And then he offered the ride in the river truck – how many can fit in the river truck??? Children and adults raced from all directions for the ride – full to overflowing to the enjoyment of all. All to soon our adventure was over and the Kalibobo Spirit set a course to take us back to the Madang Resort.
2nd January 2017
Alistair and I were on deck early to be greeted by a most brilliant sunrise that seemed to go on forever and on the opposite side of the ship were two rainbows running parallel and disappearing into the sky. What a glorious ending to the best cruise that I have ever been on. Thank you to Captain Sir Peter Barter and his wonderful attentive crew for making it possible. Thank you to my fellow adventurers – it was a great pleasure travelling with all of you. And thank you of course to our friends – Kali who terrified village kids wherever he went but would not hurt a fly and Jojo the cockatoo who joined us for K50 and loved sleeping in Dr Jo’s shower recess.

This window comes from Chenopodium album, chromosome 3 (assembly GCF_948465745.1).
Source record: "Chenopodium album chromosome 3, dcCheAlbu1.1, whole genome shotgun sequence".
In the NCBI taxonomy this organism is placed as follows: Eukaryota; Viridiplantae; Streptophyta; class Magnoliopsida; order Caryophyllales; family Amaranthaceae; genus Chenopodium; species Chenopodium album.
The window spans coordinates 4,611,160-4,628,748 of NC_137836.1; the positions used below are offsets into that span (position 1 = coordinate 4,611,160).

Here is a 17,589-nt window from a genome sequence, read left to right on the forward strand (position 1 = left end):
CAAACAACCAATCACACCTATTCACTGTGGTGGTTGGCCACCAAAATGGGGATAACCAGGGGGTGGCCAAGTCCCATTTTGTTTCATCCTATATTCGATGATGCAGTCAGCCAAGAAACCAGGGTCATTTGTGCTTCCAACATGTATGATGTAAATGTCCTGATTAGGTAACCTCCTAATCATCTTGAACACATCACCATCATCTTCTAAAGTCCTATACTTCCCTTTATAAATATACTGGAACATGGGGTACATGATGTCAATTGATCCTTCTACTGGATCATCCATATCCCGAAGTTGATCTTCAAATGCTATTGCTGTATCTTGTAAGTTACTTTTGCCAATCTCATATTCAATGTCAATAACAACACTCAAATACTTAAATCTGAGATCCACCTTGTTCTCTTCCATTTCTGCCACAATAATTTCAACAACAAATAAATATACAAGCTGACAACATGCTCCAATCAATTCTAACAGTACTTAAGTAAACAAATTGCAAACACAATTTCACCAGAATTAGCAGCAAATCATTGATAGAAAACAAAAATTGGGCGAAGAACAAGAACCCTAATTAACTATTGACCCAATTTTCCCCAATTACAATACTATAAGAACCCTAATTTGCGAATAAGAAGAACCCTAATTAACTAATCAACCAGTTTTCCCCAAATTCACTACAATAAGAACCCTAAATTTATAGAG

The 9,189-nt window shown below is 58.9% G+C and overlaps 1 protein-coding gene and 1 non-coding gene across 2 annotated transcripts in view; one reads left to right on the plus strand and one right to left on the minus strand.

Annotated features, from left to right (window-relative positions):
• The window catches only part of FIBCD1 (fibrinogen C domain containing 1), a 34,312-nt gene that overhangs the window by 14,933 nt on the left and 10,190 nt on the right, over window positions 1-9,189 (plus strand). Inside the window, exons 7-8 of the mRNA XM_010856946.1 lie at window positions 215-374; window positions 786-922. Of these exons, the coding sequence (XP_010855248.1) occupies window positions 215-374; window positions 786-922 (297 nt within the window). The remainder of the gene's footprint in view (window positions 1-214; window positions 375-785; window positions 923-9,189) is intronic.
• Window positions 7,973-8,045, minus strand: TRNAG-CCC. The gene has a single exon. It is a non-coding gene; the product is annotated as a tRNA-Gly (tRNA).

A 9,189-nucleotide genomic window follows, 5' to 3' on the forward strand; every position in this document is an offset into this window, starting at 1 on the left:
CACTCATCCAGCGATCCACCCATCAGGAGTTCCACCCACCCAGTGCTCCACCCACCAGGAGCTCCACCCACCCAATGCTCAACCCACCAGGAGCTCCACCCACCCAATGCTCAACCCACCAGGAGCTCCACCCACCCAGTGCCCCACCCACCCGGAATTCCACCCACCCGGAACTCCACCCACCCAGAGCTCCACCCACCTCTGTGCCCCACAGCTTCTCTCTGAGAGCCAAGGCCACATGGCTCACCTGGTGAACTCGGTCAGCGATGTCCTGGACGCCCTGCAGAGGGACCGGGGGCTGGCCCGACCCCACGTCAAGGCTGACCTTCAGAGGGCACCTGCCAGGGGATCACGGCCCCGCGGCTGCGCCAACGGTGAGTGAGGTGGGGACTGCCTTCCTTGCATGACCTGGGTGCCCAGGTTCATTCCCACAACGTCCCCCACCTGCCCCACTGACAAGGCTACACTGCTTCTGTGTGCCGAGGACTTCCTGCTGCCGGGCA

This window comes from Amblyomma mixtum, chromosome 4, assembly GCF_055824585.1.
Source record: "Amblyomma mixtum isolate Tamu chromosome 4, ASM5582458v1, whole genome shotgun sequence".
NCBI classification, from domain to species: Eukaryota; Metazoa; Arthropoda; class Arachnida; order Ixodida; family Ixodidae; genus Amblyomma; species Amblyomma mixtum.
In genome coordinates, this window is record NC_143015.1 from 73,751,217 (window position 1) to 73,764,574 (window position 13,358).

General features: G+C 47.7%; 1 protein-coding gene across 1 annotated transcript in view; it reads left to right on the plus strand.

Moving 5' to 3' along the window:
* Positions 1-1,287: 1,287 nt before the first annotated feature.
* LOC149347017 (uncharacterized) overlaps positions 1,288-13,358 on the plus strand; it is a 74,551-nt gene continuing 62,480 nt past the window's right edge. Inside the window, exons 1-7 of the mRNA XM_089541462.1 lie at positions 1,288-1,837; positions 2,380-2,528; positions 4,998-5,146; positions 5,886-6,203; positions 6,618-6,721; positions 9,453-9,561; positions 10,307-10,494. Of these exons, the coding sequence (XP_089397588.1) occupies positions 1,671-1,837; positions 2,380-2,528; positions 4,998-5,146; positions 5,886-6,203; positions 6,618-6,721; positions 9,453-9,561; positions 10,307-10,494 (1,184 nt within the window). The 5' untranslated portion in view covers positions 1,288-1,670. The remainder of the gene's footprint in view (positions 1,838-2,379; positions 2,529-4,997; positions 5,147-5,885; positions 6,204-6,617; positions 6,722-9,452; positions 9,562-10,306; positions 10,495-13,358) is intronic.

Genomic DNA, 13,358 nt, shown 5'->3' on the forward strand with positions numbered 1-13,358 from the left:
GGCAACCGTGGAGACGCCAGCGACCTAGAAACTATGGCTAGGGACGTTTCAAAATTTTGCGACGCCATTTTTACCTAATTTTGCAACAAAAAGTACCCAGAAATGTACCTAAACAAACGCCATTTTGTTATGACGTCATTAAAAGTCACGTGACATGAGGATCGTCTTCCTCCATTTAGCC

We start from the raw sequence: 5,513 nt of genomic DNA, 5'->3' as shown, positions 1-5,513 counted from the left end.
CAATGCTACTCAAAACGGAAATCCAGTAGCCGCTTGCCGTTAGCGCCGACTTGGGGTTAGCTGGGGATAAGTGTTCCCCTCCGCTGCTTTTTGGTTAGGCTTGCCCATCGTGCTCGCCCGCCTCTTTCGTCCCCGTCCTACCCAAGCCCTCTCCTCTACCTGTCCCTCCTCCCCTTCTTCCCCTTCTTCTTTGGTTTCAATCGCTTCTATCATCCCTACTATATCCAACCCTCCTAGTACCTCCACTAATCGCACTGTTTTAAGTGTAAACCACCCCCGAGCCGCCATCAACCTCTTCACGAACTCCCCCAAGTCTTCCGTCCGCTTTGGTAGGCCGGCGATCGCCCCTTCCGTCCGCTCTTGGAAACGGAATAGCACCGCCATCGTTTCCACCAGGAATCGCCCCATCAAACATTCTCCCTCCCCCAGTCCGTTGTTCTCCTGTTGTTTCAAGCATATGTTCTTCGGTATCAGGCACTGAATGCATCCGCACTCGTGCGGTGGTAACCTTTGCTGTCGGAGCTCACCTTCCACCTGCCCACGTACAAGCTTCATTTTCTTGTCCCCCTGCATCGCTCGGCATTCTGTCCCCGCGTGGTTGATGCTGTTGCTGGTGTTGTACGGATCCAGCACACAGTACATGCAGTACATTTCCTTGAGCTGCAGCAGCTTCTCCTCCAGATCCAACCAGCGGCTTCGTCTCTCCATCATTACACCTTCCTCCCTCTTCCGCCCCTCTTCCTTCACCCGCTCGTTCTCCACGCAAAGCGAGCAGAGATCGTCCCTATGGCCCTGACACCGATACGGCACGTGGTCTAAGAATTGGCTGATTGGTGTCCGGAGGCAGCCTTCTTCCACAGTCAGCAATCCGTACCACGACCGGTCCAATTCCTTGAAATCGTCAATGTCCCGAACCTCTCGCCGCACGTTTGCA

My bucket list now has on it to return to the mighty, massive, monumental, mind-blowing, mysterious and mystical Sepik River during the dry season so I can see the rhythm of the river in a different cycle.
Basic Information about the Kalibobo Spirit
The Kalibobo Spirit is a 20m luxury motor yacht owned by MTS and operated largely as a private charter vessel in PNG waters. It operates several scheduled cruises along the Sepik River and outer islands including the Trobriand, D’Entrecastreaux groups in Milne Bay.
Accommodation is limited to 12-16 passengers in double, twin and single cabins all with private bathroom, TV, telephones. There is a separate lounge, dining room, upper covered deck and flybridge. The vessel has a helipad, hydraulic aft ramp, three tenders including a fast river truck that can carry 20 passengers at 30kts to remote areas and waterways.
The vessel is under full PNG Survey and equipped with radars, GPS, Depth Sounders, Sonar all of which has a back up. It is crewed by up to 9 PNG qualified crew members and the Company has more than 40 years experience in operating expedition ships in PNG and Solomon Islands.
The vessel is based in Madang at the Madang Resort which has direct air connections 3 times a day by Air Niugini and PNG Air to Port Moresby and beyond.
More Information: www.mtspng.com Email firstname.lastname@example.org T: +675 424 1300 F: +675 422 3541 or write for a brochure and schedule for 2017.